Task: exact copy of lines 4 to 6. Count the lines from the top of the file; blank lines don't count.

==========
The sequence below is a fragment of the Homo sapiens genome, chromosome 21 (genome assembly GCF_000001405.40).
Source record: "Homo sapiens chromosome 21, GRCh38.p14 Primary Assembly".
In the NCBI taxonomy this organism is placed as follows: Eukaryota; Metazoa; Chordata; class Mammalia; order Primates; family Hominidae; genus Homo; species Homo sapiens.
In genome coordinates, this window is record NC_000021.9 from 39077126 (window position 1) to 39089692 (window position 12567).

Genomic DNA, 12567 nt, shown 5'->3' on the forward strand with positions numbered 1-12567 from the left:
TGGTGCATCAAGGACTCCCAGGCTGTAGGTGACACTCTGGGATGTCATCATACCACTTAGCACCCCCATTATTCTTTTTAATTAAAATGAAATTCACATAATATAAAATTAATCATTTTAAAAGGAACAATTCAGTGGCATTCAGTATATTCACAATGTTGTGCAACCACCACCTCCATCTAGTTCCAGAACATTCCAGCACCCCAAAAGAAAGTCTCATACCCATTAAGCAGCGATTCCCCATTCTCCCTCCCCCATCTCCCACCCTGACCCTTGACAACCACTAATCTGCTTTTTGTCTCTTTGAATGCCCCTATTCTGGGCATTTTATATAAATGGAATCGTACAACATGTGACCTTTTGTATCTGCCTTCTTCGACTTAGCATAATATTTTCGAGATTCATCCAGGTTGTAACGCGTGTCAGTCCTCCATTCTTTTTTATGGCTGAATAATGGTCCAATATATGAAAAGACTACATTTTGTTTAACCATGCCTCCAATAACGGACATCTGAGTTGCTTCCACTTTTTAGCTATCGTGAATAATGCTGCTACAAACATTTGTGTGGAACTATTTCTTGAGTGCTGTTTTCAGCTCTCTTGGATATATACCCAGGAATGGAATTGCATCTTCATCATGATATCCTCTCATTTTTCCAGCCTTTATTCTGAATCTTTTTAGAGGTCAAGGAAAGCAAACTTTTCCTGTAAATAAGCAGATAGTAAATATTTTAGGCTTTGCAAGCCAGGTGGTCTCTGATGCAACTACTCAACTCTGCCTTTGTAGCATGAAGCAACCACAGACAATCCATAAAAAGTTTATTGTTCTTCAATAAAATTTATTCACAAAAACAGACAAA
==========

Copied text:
In genome coordinates, this window is record NC_000021.9 from 39077126 (window position 1) to 39089692 (window position 12567).

Genomic DNA, 12567 nt, shown 5'->3' on the forward strand with positions numbered 1-12567 from the left:
TGGTGCATCAAGGACTCCCAGGCTGTAGGTGACACTCTGGGATGTCATCATACCACTTAGCACCCCCATTATTCTTTTTAATTAAAATGAAATTCACATAATATAAAATTAATCATTTTAAAAGGAACAATTCAGTGGCATTCAGTATATTCACAATGTTGTGCAACCACCACCTCCATCTAGTTCCAGAACATTCCAGCACCCCAAAAGAAAGTCTCATACCCATTAAGCAGCGATTCCCCATTCTCCCTCCCCCATCTCCCACCCTGACCCTTGACAACCACTAATCTGCTTTTTGTCTCTTTGAATGCCCCTATTCTGGGCATTTTATATAAATGGAATCGTACAACATGTGACCTTTTGTATCTGCCTTCTTCGACTTAGCATAATATTTTCGAGATTCATCCAGGTTGTAACGCGTGTCAGTCCTCCATTCTTTTTTATGGCTGAATAATGGTCCAATATATGAAAAGACTACATTTTGTTTAACCATGCCTCCAATAACGGACATCTGAGTTGCTTCCACTTTTTAGCTATCGTGAATAATGCTGCTACAAACATTTGTGTGGAACTATTTCTTGAGTGCTGTTTTCAGCTCTCTTGGATATATACCCAGGAATGGAATTGCATCTTCATCATGATATCCTCTCATTTTTCCAGCCTTTATTCTGAATCTTTTTAGAGGTCAAGGAAAGCAAACTTTTCCTGTAAATAAGCAGATAGTAAATATTTTAGGCTTTGCAAGCCAGGTGGTCTCTGATGCAACTACTCAACTCTGCCTTTGTAGCATGAAGCAACCACAGACAATCCATAAAAAGTTTATTGTTCTTCAATAAAATTTATTCACAAAAACAGACAAA